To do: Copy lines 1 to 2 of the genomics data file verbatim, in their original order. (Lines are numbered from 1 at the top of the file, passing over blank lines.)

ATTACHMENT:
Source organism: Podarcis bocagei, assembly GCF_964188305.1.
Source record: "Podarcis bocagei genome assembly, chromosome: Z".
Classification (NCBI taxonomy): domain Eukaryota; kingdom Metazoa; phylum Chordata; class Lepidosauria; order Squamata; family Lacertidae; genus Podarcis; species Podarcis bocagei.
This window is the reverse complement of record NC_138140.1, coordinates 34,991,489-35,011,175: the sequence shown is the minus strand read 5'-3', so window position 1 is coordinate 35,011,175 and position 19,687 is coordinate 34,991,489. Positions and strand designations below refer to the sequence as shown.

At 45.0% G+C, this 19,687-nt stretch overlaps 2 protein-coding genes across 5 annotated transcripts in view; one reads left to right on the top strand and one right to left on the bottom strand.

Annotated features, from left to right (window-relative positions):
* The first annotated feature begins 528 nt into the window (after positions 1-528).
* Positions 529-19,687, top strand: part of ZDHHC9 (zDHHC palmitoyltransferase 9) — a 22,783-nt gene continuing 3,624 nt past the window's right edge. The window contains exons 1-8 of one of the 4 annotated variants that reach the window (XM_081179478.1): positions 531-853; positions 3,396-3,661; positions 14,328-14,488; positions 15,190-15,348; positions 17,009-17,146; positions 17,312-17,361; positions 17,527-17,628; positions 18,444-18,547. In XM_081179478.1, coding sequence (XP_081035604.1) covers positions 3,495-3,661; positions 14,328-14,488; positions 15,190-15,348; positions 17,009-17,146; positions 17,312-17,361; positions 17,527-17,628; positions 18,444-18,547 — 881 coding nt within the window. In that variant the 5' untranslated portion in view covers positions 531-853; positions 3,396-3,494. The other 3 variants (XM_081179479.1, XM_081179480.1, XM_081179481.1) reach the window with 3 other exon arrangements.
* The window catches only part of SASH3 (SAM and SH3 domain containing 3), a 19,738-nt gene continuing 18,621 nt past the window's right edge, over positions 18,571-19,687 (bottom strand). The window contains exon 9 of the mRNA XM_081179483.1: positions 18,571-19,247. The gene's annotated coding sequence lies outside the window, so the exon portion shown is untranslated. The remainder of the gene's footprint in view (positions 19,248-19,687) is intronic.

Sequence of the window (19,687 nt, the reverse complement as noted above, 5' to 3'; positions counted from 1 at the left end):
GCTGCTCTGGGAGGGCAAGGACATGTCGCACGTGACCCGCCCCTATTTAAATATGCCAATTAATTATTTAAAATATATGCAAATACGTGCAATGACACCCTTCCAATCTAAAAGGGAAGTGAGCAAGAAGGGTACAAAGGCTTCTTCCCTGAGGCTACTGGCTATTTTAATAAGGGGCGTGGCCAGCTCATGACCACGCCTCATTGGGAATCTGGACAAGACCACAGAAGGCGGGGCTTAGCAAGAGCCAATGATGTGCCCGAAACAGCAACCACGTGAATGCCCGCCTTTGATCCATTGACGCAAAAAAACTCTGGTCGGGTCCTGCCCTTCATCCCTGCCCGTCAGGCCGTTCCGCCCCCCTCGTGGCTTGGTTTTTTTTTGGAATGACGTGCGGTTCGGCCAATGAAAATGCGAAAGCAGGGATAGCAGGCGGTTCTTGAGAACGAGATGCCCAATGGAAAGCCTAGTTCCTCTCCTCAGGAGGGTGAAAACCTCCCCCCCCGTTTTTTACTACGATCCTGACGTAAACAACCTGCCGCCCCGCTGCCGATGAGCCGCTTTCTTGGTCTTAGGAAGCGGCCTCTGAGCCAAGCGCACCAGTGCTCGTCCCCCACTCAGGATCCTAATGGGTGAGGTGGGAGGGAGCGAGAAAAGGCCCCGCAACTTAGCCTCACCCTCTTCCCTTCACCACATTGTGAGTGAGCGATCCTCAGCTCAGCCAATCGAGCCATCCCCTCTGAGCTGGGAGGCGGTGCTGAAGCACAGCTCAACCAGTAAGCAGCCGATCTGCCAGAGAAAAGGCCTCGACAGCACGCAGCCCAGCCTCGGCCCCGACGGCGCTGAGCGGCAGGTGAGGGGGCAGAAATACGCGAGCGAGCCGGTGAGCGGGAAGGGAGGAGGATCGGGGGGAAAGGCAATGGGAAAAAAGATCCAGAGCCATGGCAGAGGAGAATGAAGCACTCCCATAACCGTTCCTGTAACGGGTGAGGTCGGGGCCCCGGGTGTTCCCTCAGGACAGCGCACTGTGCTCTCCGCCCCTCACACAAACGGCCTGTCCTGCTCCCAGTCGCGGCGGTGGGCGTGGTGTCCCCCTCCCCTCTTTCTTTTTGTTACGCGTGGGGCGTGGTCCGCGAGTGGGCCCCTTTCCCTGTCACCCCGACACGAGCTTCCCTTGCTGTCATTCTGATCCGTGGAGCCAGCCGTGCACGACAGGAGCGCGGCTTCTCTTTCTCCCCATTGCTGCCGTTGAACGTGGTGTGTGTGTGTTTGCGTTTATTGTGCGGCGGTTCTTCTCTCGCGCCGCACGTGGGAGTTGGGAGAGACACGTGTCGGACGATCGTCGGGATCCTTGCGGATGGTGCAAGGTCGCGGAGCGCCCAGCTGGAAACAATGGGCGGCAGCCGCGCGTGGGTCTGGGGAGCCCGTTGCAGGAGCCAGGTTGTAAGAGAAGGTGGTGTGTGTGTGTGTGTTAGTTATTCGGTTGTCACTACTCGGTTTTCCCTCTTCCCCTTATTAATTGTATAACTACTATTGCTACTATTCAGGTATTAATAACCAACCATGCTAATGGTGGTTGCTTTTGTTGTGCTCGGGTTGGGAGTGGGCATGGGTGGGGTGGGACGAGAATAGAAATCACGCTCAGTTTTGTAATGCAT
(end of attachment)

Source organism: Podarcis bocagei, assembly GCF_964188305.1.
Source record: "Podarcis bocagei genome assembly, chromosome: Z".